The wireless world is buzzing about location-based services (LBS) thanks to two significant announcements this week from GPS makers that new turn-by-turn navigation systems for the iPhone are on the way.
But Apple (NASDAQ: AAPL) isn’t the only vendor making LBS headlines, as Research in Motion (NASDAQ:RIMM) acquired Dash Navigation and recent data shows LBS as an emerging trend in mobile, resulting in opportunities for both advertisers and carriers.
This past Monday, TomTom announced it is working with Apple to deliver the first dedicated “in-car navigation solution” for the iPhone 3G S, comprised of a TomTom navigation app combined with a car kit designed specifically for the iPhone.
Apple is focusing on development of the app itself, which will include routes and maps from Tele Atlas when it becomes available at the App Store following the release of iPhone Software 3.0 on June 17.
Meanwhile, TomTom is completing the car kit accessory, which enhances the iPhone’s GPS signal through a dock connector, as third-party accessory support is built into the iPhone SDK 3.0. The kit also charges the iPhone, includes a built-in loud speaker for spoken turn-by-turn directions and comes equipped with a microphone for hands-free calling.
TomTom’s co-founder and CTO Peter-Frans Pauwels said during a presentation at the Apple Worldwide Developer Conference (WWDC) that the kit will include a built-in FM transmitter for playing iPhone music files through the car stereo as well.
Not to be outdone, German GPS maker Navigon announced this week that iPhone owners will be able to “kit out their smartphones” with its iPhone navigation apps.
“With the new OS 3.0 operating system, Apple has made the use of navigation software on the iPhone possible, and Navigon has quickly managed to adapt the MobileNavigator software to the new firmware. The iPhone can now be transformed into a versatile, fully functional navigator,” Egon Minar, CEO of Navigon, said in a statement.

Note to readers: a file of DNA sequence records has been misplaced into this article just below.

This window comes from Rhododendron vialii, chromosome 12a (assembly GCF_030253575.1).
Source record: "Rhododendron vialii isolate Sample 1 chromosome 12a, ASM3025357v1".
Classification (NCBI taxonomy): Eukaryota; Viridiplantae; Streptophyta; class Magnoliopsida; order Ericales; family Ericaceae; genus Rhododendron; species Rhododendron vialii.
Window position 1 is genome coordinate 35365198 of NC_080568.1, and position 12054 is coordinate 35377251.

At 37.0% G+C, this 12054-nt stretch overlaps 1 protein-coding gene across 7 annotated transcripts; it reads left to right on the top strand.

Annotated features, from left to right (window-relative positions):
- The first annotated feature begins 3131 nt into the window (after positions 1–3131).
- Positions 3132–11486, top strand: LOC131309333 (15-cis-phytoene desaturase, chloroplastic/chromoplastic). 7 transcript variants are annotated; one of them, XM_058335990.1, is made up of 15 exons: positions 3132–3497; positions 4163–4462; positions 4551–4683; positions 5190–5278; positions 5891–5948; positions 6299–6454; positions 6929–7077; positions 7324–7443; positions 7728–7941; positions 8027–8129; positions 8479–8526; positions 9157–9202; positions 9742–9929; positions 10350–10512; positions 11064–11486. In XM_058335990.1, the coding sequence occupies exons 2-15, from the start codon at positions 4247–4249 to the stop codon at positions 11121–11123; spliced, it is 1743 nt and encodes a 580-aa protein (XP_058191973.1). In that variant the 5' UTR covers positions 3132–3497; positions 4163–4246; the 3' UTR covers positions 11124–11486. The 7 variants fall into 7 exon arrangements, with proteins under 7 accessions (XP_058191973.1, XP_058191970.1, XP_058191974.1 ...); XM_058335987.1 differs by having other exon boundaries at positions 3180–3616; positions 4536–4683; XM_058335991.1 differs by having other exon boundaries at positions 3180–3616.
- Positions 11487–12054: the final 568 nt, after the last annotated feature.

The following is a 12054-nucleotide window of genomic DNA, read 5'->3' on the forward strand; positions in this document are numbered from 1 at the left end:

He added that if you turn the iPhone 90 degrees, then the display switches automatically from portrait to landscape view. Along with this automatic display adjustment and the intelligent address entry, there is also the option of navigating directly to an address from saved contacts. If navigation is interrupted by a telephone call then navigation is resumed automatically after the call has ended.
(Next page: RIM reacts.)
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Meanwhile, Research in Motion recently snatched up Dash Navigation.
Dash is known as the first U.S. vendor to have launched a connected personal navigation device including real-time traffic information generated by the Dash user community. The device was launched in April 2008 following a long test period.
Despite the huge focus by press and analysts, the reception by the public was lukewarm, partly due to a lack of brand power, communication and channel presence, and because real-time traffic did not offer sufficient value to the consumer. In November 2008, Dash abandoned its direct-to-consumer strategy in favor of a licensing business model.
So, how can this acquisition be interpreted?
“The surge in interest in phone-based navigation and LBS has prompted several handset manufactures to vertically integrate these applications in their GPS handset offer,” said Dominique Bonte, director of telematics and navigation research at ABI Research.